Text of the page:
Wednesday 15 June 2016

Gatwick Goes Wild in 2016

As part of The Wildlife Trusts' 30 Days Wild campaign, the Gatwick Greenspace Partnership held a six-day program of events in early June, engaging airport staff with the wealth of wildlife on their doorstep. Everyone got really stuck in and despite the occasional rain shower, we had rewarding encounters with small mammals, Grass Snakes, Banded Demoiselles, Long-horned Bees and Harvest Mice!

A huge thank you to Tom S., Tom F., Kevin, Lucy, Martyn and Richard for hosting this series of events and to all the volunteers and attendees for making the effort to visit. Below are a few picture highlights from the week....

Day 1. Small mammals and Harvest Mice

The morning was spent checking 10 longworth traps, identifying and releasing the occupants. On this occasion, we only trapped one small Wood Mouse...

Wood Mouse (Apodemus sylvaticus)

The wet weather meant not many insects were out on the wing, but closely checking the vegetation we found things roosting up, trying to keep dry...

A Snakefly! I don't think I've ever seen one of these before. Apparently we have 4 species in the UK

Tree Bumblebee (Bombus hypnorum) clinging on to a Bluebell in the rain

The wildlife was not the only thing caught out by the rain...

Mr Simpson; 'All the gear, no idea!'


Lucy's talk with the Harvest Mice in Gatwck's offices went down very well, although the journey to the meeting room took a little longer than we anticipated...

Erm, which way to departures?

In the meeting room at Gatwick's South Terminal offices

Lucy is an animal keeper and charismatic speaker at the British Wildlife Centre, who kindly gave up her free time to visit us with her captive-bred Harvest Mice. These little guys will be released into the wild once they are fully grown.

Harvest Mice (Micromys minutus)

Day 2: Family bushcraft day

Tom Simpson has a secret forest school, hidden away in Goat Meadow, land east of the runway. We were invited to visit his site, tracking the wildlife and learning how to build a safe and sturdy shelter for protection from the elements... 

Tree leaf identification

A little moth caught by young Oliver - the Common Tubic (Alabonia geofrella)

Roe Deer tracks (Capreolus capreolus)

The super-shelter was constructed in the nick of time, as it began to pour down with rain!

By the afternoon, even the interior was being well insulated! But what good is a shelter without a flag? 

Leaf-printing with natural materials

Some sort of semaphore system?

As a final reward at the end of the day, we found this sleepy curled-up Grass Snake under a refugia...

Grass Snake (Natrix natrix) with the distinctive bright yellow collar

Day 3: Riverside Walk

 A short walk away from the South Terminal, we met up with Tom Forward at Riverside Garden Park. We examined the contents of the moth trap Tom had placed out the previous evening, then took a quick stroll to see what else might be hiding out in the nearby grasslands...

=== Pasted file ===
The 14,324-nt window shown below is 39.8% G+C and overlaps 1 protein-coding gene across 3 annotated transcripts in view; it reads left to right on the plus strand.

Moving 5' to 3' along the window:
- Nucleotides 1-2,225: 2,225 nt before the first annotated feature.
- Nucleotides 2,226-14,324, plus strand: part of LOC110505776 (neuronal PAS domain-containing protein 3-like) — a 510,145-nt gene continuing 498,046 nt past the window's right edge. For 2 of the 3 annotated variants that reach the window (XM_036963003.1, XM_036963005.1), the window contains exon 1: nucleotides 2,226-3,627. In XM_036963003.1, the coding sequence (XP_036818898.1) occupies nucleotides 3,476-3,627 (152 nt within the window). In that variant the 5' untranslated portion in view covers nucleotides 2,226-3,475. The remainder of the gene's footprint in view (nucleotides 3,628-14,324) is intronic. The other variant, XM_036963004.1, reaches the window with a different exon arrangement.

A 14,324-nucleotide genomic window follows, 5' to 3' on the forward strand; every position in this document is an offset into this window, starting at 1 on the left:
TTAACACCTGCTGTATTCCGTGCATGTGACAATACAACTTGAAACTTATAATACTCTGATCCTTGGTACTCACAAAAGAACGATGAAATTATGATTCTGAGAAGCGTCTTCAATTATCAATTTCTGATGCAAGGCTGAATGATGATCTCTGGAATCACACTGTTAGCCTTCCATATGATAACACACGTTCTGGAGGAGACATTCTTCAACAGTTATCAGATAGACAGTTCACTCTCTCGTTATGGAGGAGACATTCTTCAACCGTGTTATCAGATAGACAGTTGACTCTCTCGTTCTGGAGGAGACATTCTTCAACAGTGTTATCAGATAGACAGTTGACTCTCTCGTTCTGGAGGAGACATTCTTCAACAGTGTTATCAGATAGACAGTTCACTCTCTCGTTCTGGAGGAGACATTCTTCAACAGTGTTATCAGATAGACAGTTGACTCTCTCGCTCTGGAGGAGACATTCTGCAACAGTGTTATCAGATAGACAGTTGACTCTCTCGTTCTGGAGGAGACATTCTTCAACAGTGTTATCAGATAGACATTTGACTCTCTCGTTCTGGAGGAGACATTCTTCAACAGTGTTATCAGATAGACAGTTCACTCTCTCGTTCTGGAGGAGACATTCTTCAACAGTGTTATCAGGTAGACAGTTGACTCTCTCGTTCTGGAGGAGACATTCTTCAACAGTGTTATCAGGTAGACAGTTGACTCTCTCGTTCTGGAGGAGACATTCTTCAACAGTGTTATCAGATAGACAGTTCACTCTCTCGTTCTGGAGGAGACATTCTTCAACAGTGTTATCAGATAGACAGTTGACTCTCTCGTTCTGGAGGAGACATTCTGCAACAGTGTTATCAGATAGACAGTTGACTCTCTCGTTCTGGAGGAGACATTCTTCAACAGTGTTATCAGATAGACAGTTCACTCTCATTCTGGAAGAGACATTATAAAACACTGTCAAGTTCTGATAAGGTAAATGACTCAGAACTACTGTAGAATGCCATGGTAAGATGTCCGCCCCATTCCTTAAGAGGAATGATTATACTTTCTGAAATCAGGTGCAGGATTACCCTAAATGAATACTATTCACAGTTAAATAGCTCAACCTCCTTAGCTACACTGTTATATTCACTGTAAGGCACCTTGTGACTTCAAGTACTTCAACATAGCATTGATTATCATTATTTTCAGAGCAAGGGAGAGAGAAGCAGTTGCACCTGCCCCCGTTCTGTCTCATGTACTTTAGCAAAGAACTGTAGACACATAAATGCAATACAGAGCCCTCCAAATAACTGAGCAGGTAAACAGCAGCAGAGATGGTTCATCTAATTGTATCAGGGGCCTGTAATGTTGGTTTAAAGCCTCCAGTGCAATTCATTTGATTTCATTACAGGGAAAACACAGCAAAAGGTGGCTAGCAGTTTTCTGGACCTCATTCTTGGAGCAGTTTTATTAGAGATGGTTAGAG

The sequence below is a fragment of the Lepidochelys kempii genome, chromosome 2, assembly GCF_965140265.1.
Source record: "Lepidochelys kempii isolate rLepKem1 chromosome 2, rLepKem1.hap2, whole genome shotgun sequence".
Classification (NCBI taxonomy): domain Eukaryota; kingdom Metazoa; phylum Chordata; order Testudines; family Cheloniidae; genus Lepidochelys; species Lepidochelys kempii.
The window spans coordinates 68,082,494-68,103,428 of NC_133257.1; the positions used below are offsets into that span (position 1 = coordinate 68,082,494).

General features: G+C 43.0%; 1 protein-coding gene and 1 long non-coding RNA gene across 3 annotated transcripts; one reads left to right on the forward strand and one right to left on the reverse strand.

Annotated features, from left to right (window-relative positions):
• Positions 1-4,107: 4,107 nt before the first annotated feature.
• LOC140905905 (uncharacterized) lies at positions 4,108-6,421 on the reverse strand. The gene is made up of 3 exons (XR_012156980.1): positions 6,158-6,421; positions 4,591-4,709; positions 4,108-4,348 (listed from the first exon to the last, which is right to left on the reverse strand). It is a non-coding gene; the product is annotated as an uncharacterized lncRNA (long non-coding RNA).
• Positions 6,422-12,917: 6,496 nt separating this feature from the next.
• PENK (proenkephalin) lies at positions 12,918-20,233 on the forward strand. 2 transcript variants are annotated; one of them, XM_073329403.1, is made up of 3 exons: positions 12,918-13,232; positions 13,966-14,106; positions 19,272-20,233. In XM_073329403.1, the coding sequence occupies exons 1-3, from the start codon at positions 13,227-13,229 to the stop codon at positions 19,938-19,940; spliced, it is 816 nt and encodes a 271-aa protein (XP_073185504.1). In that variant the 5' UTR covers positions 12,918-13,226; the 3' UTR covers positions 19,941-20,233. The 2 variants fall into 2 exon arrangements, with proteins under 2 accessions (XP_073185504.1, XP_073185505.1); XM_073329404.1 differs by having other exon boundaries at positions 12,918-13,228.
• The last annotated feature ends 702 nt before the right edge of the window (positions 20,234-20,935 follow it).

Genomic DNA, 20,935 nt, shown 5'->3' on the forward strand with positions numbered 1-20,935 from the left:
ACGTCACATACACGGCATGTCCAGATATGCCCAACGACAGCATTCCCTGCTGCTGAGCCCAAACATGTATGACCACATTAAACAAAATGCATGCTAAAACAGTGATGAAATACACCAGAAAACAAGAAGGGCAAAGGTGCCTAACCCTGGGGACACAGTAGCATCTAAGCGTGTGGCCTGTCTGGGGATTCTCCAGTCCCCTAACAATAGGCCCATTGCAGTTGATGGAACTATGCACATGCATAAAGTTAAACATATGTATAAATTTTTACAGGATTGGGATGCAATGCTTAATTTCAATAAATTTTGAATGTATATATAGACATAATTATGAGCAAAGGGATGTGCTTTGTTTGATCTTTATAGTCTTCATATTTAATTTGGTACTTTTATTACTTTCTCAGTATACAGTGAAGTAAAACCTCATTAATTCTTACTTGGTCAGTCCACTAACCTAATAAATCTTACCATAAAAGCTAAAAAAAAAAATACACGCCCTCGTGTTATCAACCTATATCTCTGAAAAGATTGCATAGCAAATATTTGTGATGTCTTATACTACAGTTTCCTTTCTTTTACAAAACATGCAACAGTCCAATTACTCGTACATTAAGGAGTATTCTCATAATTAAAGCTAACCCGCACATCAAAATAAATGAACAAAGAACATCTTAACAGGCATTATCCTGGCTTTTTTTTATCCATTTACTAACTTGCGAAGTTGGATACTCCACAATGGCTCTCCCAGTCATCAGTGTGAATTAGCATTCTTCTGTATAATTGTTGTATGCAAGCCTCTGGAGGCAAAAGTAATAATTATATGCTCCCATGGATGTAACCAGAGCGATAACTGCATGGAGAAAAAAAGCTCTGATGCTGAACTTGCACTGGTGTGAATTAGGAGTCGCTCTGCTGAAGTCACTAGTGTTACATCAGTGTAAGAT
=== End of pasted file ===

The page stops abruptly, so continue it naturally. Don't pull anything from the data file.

Silver Y moth (Autographa gamma)

Tom does an excellent Kingfisher impersonation (the call that is, not the flight)

Banded Demoiselle (Calopteryx splendens) male

One of our most colourful bumblebees - Early Bumblebee (Bombus pratorum) male

Day 4: Even more mammals

The camera trap from the night before brought us some lovely footage of a male Roe Deer...

Over to the traps. and this time we had caught 4 different species of small rodent - Wood Mouse, Yellow-necked Mouse, Short-tail Vole and Bank Vole.

Short tailed Vole (Microtus agrestis)

Yellow-necked Mouse (Apodemus flavicollis)

...and at lunchtime there was more Harvest Mouse action in the Gatwick meeting rooms

Even local celebrity TinyBirder had heard about it and came to see for himself...

Afternoon: Bat box checks

We had a fantastic walk through the River Mole woodlands, accompanying Kevin Lerwill and local bat ecologist Martyn Cooke as they checked the new bat boxes.

Woodland birds were in full song, and the ground flora was rich with ancient woodland indicator species.

Early Purple Orchid (Orchis mascula)

Bat box on an Oak tree

We were incredibly fortunate to be able to see a Soprano Pipistrelle in the hand; great confirmation that our bat boxes are being put to good use! 

Soprano Pipistrelle (Pipistrellus pygmaeus)

Saturday & Sunday: BeeWalk Training

Richard Comont from Bumblebee Conservation Trust (BBCT) visited us again a year on, delivering another weekend of Bumblebee identification training. Richard is a brilliant entomologist and another Pan-species Lister, so it's always a privilege to spend time out in the field with him.

This very popular course is run by the BBCT for free each year, at different locations around the UK...

Destinations Place, South Terminal Offices

In the afternoon we nipped over to the River Mole site, and luckily for us the weather was warming up...

Early Bumblebee (Bombus patorum) on Common Spotted Orchid (Dactylorhiza fuchsii)

Buff-tailed Bumblebee queen (Bombus terrestris)

Another cool find was this Rhinoceros Beetle (Sinodendron cylindricum)

We were also lucky to be able to provide Richard with a new tick for his life-list; Gatwick's very own Long-horned Bees!  

Long-horned Bee (Eucera longicornis)

Truly one of the best weeks I've ever had at work, I really hope it was as much fun for everyone else!

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